It was first published in May 2017 in the UBB Competition Committee bulletin .

The Competition Board (“the Board “) issued a decision indicating that the attitude of acceptance of statements received from employees of the undertakings under investigation has changed. The Board, with its broad authority in requesting and evaluating information in the course of the investigation, concludes with its final decision that it will no longer be bound by the declarations of employees whose undertakings do not have the authority to represent and bind the undertaking concerned.

The Board has a wide mandate to request information 

The Competition Board is the decision-making body of the Competition Authority (” Authority “) and has the authority to conduct an extensive investigation / investigation. (Articles 14 and 15 of the Law on the Protection of Competition No. 4054, ” Competition Law “).

Accordingly, the Board shall:

  • may ask for any kind of information that he / she deems necessary from all public institutions and organizations, enterprises and associations of undertakings,
  • examine books, documents of all kinds and documents of undertakings and associations of undertakings and, if deemed necessary,
  • request a written or oral explanation of certain subjects,
  • raids can take place.

In this context, the statements made after the interviews with the employees and / or representatives of the undertakings under investigation constitute a strong source for the relevant file. The Board used past employee statements as both primary and secondary evidence when making decisions.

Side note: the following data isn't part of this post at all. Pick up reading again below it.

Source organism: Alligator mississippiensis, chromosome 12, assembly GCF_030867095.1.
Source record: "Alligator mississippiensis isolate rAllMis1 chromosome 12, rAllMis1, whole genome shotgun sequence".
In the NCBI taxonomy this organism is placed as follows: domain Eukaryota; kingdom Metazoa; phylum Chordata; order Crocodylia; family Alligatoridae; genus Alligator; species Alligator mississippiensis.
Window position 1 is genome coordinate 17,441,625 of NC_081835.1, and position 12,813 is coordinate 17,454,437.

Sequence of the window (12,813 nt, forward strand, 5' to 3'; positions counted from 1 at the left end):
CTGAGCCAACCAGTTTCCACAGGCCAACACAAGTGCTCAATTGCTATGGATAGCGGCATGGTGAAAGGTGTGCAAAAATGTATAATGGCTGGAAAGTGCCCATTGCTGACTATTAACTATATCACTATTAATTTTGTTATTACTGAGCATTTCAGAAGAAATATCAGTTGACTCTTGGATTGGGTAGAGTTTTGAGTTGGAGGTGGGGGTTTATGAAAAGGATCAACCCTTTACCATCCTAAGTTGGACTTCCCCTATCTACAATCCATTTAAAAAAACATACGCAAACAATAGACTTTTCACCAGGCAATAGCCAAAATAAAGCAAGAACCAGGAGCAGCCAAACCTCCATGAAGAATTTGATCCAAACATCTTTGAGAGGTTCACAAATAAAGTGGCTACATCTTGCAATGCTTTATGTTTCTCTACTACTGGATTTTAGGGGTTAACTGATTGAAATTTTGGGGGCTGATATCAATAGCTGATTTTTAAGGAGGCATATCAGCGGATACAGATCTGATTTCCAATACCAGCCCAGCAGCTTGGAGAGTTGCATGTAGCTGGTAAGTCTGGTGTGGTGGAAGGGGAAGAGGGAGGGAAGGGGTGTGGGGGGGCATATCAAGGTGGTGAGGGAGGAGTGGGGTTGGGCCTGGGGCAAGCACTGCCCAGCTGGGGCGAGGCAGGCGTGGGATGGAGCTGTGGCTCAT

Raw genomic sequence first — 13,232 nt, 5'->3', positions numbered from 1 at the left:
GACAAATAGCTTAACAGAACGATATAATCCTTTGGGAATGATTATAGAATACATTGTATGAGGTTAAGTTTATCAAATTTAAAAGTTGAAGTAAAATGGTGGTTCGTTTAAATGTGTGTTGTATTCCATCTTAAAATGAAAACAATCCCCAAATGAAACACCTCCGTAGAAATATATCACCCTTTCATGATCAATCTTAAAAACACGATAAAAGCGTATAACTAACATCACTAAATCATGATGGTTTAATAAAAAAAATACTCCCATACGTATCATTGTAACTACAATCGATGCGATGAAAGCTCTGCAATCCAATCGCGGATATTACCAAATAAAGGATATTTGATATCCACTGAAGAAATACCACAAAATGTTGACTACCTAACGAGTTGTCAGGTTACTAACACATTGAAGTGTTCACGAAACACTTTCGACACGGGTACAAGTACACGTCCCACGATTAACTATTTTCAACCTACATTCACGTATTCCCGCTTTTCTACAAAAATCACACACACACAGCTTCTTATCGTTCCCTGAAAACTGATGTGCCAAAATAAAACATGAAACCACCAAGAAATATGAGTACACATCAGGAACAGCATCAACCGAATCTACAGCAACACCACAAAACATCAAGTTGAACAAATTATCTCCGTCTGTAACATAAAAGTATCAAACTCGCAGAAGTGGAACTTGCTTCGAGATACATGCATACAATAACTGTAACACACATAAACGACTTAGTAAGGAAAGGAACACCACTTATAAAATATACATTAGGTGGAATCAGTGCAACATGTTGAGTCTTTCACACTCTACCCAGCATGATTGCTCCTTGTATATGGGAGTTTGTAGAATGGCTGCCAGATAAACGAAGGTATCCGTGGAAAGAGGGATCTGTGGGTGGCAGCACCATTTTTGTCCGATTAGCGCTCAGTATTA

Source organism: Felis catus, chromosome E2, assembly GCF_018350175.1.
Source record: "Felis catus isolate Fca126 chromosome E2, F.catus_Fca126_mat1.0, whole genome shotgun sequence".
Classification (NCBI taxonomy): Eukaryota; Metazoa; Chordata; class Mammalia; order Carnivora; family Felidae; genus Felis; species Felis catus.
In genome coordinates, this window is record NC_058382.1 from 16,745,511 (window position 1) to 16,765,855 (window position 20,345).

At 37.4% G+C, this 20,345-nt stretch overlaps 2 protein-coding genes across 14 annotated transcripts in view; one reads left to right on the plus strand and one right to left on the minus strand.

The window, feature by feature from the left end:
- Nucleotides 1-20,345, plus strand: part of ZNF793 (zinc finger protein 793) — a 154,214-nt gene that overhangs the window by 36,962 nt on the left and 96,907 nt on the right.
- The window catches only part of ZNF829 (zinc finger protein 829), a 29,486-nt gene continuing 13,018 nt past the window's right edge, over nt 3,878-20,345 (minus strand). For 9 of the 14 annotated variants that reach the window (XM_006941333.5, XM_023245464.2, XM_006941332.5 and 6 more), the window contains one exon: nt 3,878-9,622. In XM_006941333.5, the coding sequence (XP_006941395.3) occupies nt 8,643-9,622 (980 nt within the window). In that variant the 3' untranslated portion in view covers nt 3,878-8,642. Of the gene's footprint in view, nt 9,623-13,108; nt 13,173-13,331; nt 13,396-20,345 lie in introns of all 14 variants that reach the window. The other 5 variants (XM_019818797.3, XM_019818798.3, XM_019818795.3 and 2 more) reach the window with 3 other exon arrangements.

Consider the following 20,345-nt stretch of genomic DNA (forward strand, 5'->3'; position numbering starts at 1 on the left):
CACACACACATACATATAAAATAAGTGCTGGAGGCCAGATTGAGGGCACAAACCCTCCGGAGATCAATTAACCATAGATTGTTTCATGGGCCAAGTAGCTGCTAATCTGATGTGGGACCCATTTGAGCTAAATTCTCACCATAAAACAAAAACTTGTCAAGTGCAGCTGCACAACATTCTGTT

In a recent decision, the Board stated that the attempt of a person who is not a signatory is not binding on the attempt. This new approach differs from the precedents in which employees’ statements are taken into account, regardless of whether they represent the initiative or not in previous decisions.

Turkcell Resolution (18 May 2016, 16-17 / 285-128) 

Mobile communication operator Turkcell İletişim Hizmetleri A.Ş. (” Turkcell “) has been allegedly abusing the dominant position in the market with its acts against distributors and franchisees. During the preliminary investigation, the employee of a Turkcell dealer (” Employee “) participated in a meeting held with the complainants in front of the Agency and was found against Turkcell. On June 2011, the Board decided against Turkcell and awarded a penalty of 91,942,343 Turkish Liras. (decision number 11-34 / 742-230).

Turkcell appealed the decision of the Council to the Council of State. The employee presented this to the Council of State together with a declaration approved by the notary in addition to the petition regarding the misrepresentation and falsehood of the false information. The employee alleged that all statements and information he provided were untrue and that the complainants had been bothered with proposals to act against Turkcell. (Council of State file number 2011/4540).

The legal department of the Authority requested the Board to give an opinion on whether the employees ‘statements changed the health of the file and besides the fact that the employees’ unlawful acts were evaluated under Competition Law.